By Camilo Smith
By Craig Malisow
By Jeff Balke
By Angelica Leicht
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By Sean Pendergast
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It's been more than 25 years since the story appeared in the magazine, but some longtime readers no doubt will recall Gary Cartwright's September 1973 eulogy of Texas cowboy Carl (Bigun) Bradley, who appeared in ads as the "Marlboro Man" and drowned on a bucking bronco at age 36. There are women in Texas who can recite verbatim lines from the various essays about motherhood and womanhood by Prudence Mackintosh that regularly appeared in the 1970s and early 1980s. Other stories often mentioned as nuggets of the golden age are Broyles's feature on the King Ranch (October 1980), Cartwright's sympathetic portrait of Jack Ruby (November 1975), Griffin Smith Jr.'s unmasking of Houston's three gigantic law firms (November 1973) and Reinert's piece exposing Texas as the center of the hit-man profession (December 1973).
The magazine stood out in part because there was a dearth of quality journalism in the state back then. Daily newspapers in Texas were a joke, and Texas Monthly boldly said so with a June 1974 cover story that rated them. The cover of the issue, featuring a photo of a goat eating a newspaper, trumpeted: "Texas Newspapers: BA-A-A-AD."
Texas Monthly exuded youthful confidence, which wasn't surprising since the majority of those putting out the magazine were men in their twenties or early thirties. Also not surprising, the magazine had an obsession with sex and the female form.
Texas Monthly today could not get away with what it put on many of its covers during the 1970s. Several issues featured gratuitous cover illustrations of attractive women in various forms of dress and undress. The unrefined tendencies of the early Monthly are what Levy likes to emphasize when critics draw a contrast between the magazine's golden age and today. It's his best defense.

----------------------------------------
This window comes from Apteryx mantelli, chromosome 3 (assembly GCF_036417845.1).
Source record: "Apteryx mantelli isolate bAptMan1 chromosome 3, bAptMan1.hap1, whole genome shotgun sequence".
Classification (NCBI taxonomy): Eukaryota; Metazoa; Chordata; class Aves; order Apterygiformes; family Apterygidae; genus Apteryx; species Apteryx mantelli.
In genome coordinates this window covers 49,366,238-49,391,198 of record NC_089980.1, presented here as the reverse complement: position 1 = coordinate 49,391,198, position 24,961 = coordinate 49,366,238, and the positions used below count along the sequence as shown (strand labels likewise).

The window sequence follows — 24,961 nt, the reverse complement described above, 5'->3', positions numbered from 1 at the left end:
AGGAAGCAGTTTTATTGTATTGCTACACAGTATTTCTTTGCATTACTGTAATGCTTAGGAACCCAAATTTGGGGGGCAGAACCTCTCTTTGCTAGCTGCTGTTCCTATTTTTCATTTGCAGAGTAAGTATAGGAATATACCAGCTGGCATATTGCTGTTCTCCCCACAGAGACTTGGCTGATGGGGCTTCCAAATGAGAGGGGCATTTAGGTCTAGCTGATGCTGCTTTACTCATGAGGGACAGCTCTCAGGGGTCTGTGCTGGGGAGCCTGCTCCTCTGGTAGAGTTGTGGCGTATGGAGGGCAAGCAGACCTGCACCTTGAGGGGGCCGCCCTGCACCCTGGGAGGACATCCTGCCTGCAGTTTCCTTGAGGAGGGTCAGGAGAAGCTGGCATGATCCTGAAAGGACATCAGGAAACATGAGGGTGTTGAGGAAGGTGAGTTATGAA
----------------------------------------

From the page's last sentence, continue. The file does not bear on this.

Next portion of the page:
"First of all, people who remember the good old days have bad memories, okay?" he says. "I mean, the magazine was celebrated. Oh wow, people loved us. But go back to the magazine's first ten years. Read it.
"In going back not only through the first couple years of the magazine but the first ten years, I say to myself, 'How did we ever survive? Why did they ever buy us?' We were edgy in the context that what we did was brand-new. We were so leading-edge because the traditional journalism in Texas was very conservative, awful and had a whole bunch of sacred cows."
The magazine would still be considered edgy today if it did more of what it did in, say, its February 1976 issue, which was devoted to the magazine's annual satirical "Bum Steer Awards." The cover photo featured then-governor Dolph Briscoe looking downright dopey as he waves and smiles in front of a herd of cattle. The headline says: "Find the Bum Steer in This Picture." A story inside asks, "Why Does Dolph Briscoe Want to Be Governor? (And When Is He Going to Start?)" Briscoe was starting his fourth year as governor at the time.
In contrast, the January 1999 "Bum Steer Awards" cover featured a photo illustration of Barney, the purple dinosaur, smoking a cigar while reading the Starr Report to a group of children. It was a mystifying choice in that it attempted to poke fun at a national embarrassment, even though Texas has plenty of its own. And it was quite a stretch to peg the passe kiddies' pal as a Texan.
Today's Texas Monthly relies heavily on movies and music as well as household-name celebrities, some with tenuous Texas ties such as Barney, Rodman and actress Sandra Bullock, all of whom have graced the cover in the last 12 months. Interestingly, the biggest-selling issue by far in 1998 bucked that trend. Its cover story revisited a mythic Texas institution, King Ranch, and exemplified the kind of journalism that gave Texas Monthly its good name. Dallas-based writer Skip Hollandsworth spun a tale about the last descendent of the founding family being pushed out by the corporate board that runs King Ranch. It was the perfect illustration of old Texas struggling to survive in modern Texas. It was the perfect Texas Monthly story.
The latest issue of the magazine returns to the movies, featuring a cover story that revisits the principals involved in the 1971 cinematic classic about a dying Texas town, The Last Picture Show. Levy has just finished reading it cover to cover and offers a loud opinion.
"We're putting out a phenomenal magazine," he says. "It's incredible! It's so good! It's so compelling! It's mesmerizing!"
Levy, in denial about the shortcomings of his own enterprise, nevertheless is a gleeful critic when he thinks others are falling down on the job -- specifically, those who run the city of Austin. He seems to pay more attention to the minutiae of local politics than to the machinations at his own magazine. Since he doesn't think Texas Monthly needs fixing, and he's convinced he's right, he frequently sics his dogged personality on other targets.
Texas Monthly may suffer as a result, but observers of Austin city politics are inevitably entertained.
In November, days before Austin voters were to decide on a $75.9 million bond issue for parklands, he sent voters a two-page campaign letter blasting the measure. Levy pops off about city services and policies all the time, but he wasn't prepared for the response this particular venting would get.